Sass Maps are Cool

One of the most basic, yet most useful functions of a preprocessor like Sass is the ability to leverage variables in your stylesheets. This little feature can save you lots of time and shield you from many headaches. There are a variety of strategies for using variables, but we’re not going to get too caught up on that type of thing right now. Just so we’re all on the same page, let’s look at an example of a basic variable usage.

$error: #c60b00;

We’ve just assigned the color #c60b00 to the variable $error in our stylesheet. Now we can use that variable anywhere in our stylesheet and if we want to adjust that color we do it in just one place. Fancy.

And here’s how we use it:

.message {
  color: $error;
}

Pretty straightforward, right? Excellent. We’re all on the same page.

Now, on to the cool stuff. Sass version 3.3.0 brought with it a handy new feature called SassScript Maps. These things are pretty powerful and can be used in quite a few interesting scenarios, but today we’re going to take a look at how they can make our work with color variables even easier. Sass maps essentially allow us to create variable groups. We’re going to create a group for our notification colors and expand upon what we currently have.

Here’s our new map:

$notificationColor: (
  $success: #1fa909,
  $warning: #e6a400,
  $error: #c60b00,
);

And here’s how we call the same color as with our standard variable example above:

.message {
  color: map-get($notificationColor, error);
}

You’ll notice we’re using a map-get() function to call the error color from our $notificationColor map. This all works well and I do feel better having some variables grouped together like this. Yeah, the usage ends up being a bit more verbose, but it’s a valid tradeoff for the structure it provides. So I say we’re already winning.

But let’s take things up a notch. In this tiny example we’re dealing with some notification colors. This is a pretty common thing to come across. We will likely have different types of notifications that we’ll want to use in a variety of situations and we want to keep our colors consistent and also make it super easy to make an adjustment if we decide one of the colors isn’t quite right.

We’d likely end up with three variations of our .message from our example. Let’s say .message--success, message--warning, and message--success. Our stylesheet would look like this:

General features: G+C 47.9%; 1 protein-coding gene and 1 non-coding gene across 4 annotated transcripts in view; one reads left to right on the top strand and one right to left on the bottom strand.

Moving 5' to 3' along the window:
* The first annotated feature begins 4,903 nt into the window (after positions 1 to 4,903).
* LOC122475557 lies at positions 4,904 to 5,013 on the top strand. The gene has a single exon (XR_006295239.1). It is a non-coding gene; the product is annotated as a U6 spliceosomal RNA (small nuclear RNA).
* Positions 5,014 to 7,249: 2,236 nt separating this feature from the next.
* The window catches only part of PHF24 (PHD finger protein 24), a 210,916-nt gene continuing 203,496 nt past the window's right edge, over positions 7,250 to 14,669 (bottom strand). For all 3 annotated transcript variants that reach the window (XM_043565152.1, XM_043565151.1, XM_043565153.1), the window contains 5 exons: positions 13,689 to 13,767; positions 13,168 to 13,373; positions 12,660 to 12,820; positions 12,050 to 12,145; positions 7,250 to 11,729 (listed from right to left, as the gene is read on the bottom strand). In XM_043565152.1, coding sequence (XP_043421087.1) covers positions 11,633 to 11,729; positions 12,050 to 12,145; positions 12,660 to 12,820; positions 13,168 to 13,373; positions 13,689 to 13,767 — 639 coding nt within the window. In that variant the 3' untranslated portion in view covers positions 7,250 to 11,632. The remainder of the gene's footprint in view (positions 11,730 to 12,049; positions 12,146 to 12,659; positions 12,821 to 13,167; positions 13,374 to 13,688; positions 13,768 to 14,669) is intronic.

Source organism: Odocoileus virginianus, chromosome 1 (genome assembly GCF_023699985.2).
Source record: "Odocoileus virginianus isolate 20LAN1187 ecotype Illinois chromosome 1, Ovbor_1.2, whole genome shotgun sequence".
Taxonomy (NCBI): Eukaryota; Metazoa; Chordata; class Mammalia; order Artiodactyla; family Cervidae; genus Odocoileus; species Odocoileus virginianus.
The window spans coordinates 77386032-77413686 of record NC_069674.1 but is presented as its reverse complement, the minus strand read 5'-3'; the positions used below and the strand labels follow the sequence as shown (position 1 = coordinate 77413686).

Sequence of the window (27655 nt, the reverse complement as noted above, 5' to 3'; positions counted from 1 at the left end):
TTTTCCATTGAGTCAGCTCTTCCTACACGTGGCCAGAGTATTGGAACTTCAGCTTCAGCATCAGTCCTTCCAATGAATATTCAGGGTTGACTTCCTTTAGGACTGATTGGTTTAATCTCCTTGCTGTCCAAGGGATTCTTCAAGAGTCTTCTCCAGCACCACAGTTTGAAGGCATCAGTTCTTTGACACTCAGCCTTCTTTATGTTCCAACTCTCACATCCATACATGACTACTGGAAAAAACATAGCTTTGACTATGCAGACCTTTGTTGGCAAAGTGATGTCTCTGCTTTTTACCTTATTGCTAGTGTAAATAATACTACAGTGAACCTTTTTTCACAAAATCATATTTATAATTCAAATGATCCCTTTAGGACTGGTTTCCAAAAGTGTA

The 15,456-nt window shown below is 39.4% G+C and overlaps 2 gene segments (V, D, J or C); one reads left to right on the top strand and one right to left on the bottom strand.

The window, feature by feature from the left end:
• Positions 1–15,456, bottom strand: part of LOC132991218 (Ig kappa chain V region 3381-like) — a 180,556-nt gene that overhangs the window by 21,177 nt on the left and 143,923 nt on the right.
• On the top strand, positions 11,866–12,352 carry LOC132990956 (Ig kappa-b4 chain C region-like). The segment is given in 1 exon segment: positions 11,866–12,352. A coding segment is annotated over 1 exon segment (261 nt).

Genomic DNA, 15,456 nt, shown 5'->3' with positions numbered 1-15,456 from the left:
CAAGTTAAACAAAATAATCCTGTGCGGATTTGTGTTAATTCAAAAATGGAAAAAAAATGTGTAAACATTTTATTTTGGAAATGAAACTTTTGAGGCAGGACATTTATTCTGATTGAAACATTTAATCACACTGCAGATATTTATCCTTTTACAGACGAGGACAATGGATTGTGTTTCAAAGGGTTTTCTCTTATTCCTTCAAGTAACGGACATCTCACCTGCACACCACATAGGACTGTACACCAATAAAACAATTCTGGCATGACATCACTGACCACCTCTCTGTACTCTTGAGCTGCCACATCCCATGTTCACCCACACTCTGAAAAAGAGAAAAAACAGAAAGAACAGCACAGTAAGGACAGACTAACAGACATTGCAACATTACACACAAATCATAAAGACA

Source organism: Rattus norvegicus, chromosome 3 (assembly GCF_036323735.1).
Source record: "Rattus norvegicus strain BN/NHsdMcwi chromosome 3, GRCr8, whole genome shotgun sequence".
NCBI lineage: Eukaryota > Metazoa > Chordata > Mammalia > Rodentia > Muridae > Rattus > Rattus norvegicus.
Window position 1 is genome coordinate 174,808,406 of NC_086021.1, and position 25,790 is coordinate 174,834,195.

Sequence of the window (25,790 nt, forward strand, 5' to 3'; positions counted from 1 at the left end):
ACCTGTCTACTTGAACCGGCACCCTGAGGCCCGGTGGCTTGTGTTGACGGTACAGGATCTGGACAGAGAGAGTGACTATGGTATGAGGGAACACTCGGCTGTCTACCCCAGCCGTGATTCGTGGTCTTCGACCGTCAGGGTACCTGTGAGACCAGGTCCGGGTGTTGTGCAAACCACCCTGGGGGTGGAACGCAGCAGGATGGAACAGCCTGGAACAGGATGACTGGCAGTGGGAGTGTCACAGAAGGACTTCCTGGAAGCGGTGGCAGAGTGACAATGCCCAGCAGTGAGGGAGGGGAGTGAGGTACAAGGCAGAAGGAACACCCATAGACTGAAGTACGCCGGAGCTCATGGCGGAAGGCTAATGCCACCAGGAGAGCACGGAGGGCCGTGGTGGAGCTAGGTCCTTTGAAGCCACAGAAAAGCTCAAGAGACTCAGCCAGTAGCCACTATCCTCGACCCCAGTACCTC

.message--success {
  color: map-get($notificationColor, success);
}

.message--warning {
  color: map-get($notificationColor, warning);
}

.message--error {
  color: map-get($notificationColor, error);
}

We can make this better. What if we want to add a new message? Let’s say .message--info to display some general type of notice. We can add the color to the map and write another class. That works, but we’ve got a new trick up our sleeves because we’ve used a map. We’ll let Sass generate the necessary classes based on the colors that are in our map. Like this:

@each $status, $color in $notificationColor {
  .message--#{$status} {
    color: $color;
  }
}

This @each loop simply looks in our $notificationColor map, loops through everything in it, generates message-- classes, and then adds the associated color property. The generated CSS looks exactly like I had before. The difference is in the maintenance of this code. So to add a new message variant all I’d need to do is declare it in the map and I’d then have access to the class. Same thing to remove one. Take the variable away from the map and the corresponding .message-- class won’t get generated.

It doesn’t take long to see how this method can help keep our code extremely consistent while also being very easy to maintain. By leaving ourselves just one place (our map) to make adjustments it’s actually pretty difficult to be inconsistent. Change a color and it changes everywhere. Add a new color and we have a corresponding (and obviously named) new class at our disposal.

I’m still exploring some other uses for Sass maps, but this is one I’ve used several times and the benefits seem so obvious now. It’s a simple, yet really powerful use case and a great place to try out working with Sass maps. I recommend everyone give a try.